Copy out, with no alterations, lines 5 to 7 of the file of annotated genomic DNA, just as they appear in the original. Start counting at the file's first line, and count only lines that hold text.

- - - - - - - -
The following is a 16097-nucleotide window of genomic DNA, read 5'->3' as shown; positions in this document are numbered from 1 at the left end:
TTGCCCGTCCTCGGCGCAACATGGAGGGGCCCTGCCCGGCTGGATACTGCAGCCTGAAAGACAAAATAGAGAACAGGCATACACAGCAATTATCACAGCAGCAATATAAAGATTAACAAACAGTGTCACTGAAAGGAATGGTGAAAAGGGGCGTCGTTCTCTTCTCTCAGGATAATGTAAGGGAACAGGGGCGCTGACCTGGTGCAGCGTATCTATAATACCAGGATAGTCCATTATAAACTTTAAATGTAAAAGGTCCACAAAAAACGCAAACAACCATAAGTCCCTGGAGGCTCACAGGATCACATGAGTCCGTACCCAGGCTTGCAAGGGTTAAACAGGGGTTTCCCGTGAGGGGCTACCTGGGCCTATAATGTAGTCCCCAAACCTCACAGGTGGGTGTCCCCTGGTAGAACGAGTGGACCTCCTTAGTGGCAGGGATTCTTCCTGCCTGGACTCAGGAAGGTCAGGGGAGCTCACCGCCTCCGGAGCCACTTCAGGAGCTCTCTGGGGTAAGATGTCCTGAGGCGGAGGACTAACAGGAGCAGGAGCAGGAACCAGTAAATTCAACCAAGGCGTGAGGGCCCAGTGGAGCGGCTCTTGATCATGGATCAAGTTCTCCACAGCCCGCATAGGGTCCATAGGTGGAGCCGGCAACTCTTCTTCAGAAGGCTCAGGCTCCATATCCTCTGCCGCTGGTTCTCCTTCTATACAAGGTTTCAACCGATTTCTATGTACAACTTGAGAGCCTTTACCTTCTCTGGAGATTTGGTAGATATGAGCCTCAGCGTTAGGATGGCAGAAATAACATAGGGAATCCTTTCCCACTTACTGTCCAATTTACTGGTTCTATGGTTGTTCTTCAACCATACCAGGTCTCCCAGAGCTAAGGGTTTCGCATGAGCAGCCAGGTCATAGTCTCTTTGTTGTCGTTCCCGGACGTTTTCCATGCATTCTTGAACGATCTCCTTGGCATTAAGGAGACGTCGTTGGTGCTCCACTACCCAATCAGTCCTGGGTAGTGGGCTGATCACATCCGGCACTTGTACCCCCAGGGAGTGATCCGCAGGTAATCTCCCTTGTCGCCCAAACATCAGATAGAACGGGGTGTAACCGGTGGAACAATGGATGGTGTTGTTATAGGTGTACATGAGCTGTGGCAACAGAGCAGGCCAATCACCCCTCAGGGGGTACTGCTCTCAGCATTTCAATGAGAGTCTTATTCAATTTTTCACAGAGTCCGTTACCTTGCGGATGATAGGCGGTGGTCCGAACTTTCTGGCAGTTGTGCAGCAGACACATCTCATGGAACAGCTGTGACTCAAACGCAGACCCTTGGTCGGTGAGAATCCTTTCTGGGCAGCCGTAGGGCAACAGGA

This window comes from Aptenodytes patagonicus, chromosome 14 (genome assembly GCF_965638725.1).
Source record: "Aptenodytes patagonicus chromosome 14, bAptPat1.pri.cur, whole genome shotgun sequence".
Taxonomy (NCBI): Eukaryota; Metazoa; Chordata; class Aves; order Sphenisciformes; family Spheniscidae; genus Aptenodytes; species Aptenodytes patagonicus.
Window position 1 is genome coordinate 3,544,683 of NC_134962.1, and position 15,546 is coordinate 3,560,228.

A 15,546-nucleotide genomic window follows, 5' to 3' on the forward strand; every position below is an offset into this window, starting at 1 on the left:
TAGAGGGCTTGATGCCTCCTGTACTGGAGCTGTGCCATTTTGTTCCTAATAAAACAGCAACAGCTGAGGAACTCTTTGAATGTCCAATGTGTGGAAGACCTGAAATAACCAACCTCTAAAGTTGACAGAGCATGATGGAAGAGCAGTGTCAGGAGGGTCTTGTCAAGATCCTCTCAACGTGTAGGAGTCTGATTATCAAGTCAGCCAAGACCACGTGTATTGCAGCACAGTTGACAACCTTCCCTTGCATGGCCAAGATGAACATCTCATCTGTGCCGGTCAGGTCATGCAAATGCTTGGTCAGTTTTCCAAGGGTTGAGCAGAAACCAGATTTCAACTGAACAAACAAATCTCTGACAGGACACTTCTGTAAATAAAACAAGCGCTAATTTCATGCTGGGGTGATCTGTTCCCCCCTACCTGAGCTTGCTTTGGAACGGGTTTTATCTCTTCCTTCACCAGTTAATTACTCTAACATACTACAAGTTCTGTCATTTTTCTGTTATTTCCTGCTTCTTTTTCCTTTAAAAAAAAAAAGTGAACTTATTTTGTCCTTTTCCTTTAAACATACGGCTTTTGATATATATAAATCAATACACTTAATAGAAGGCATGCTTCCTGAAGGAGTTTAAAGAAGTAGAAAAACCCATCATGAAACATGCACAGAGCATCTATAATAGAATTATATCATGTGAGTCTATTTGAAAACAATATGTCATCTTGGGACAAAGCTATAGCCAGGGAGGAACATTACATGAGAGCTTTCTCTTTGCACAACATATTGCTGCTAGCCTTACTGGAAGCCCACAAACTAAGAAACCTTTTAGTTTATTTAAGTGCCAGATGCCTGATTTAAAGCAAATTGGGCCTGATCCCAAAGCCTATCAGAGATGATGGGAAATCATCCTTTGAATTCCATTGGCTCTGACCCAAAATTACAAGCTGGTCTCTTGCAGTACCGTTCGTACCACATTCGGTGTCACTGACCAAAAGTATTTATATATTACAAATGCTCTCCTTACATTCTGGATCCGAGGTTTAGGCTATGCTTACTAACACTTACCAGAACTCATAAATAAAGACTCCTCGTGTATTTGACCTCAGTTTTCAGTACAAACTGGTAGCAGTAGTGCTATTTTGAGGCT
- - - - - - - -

Taxonomy (NCBI): Eukaryota; Metazoa; Chordata; class Aves; order Sphenisciformes; family Spheniscidae; genus Aptenodytes; species Aptenodytes patagonicus.
Window position 1 is genome coordinate 3,544,683 of NC_134962.1, and position 15,546 is coordinate 3,560,228.

A 15,546-nucleotide genomic window follows, 5' to 3' on the forward strand; every position below is an offset into this window, starting at 1 on the left: